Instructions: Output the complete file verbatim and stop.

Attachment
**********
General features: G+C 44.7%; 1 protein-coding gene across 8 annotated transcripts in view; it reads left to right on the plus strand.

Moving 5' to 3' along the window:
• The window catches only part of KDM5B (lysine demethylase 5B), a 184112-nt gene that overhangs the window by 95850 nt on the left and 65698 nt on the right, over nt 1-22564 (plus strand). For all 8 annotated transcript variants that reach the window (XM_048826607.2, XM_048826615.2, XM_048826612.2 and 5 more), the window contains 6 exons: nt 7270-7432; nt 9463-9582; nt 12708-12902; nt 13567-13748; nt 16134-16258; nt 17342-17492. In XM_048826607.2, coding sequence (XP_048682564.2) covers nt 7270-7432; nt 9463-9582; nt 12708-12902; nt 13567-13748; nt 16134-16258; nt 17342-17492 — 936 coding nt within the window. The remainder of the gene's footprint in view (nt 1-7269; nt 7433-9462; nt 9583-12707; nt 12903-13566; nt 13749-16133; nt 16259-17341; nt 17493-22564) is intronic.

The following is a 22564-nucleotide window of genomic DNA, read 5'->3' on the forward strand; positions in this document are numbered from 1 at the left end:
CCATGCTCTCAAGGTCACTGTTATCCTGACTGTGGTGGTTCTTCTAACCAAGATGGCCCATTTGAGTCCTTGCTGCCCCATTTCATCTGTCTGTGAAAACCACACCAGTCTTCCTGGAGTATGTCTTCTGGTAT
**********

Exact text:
General features: G+C 44.7%; 1 protein-coding gene across 8 annotated transcripts in view; it reads left to right on the plus strand.

Moving 5' to 3' along the window:
• The window catches only part of KDM5B (lysine demethylase 5B), a 184112-nt gene that overhangs the window by 95850 nt on the left and 65698 nt on the right, over nt 1-22564 (plus strand). For all 8 annotated transcript variants that reach the window (XM_048826607.2, XM_048826615.2, XM_048826612.2 and 5 more), the window contains 6 exons: nt 7270-7432; nt 9463-9582; nt 12708-12902; nt 13567-13748; nt 16134-16258; nt 17342-17492. In XM_048826607.2, coding sequence (XP_048682564.2) covers nt 7270-7432; nt 9463-9582; nt 12708-12902; nt 13567-13748; nt 16134-16258; nt 17342-17492 — 936 coding nt within the window. The remainder of the gene's footprint in view (nt 1-7269; nt 7433-9462; nt 9583-12707; nt 12903-13566; nt 13749-16133; nt 16259-17341; nt 17493-22564) is intronic.

The following is a 22564-nucleotide window of genomic DNA, read 5'->3' on the forward strand; positions in this document are numbered from 1 at the left end:
CCATGCTCTCAAGGTCACTGTTATCCTGACTGTGGTGGTTCTTCTAACCAAGATGGCCCATTTGAGTCCTTGCTGCCCCATTTCATCTGTCTGTGAAAACCACACCAGTCTTCCTGGAGTATGTCTTCTGGTAT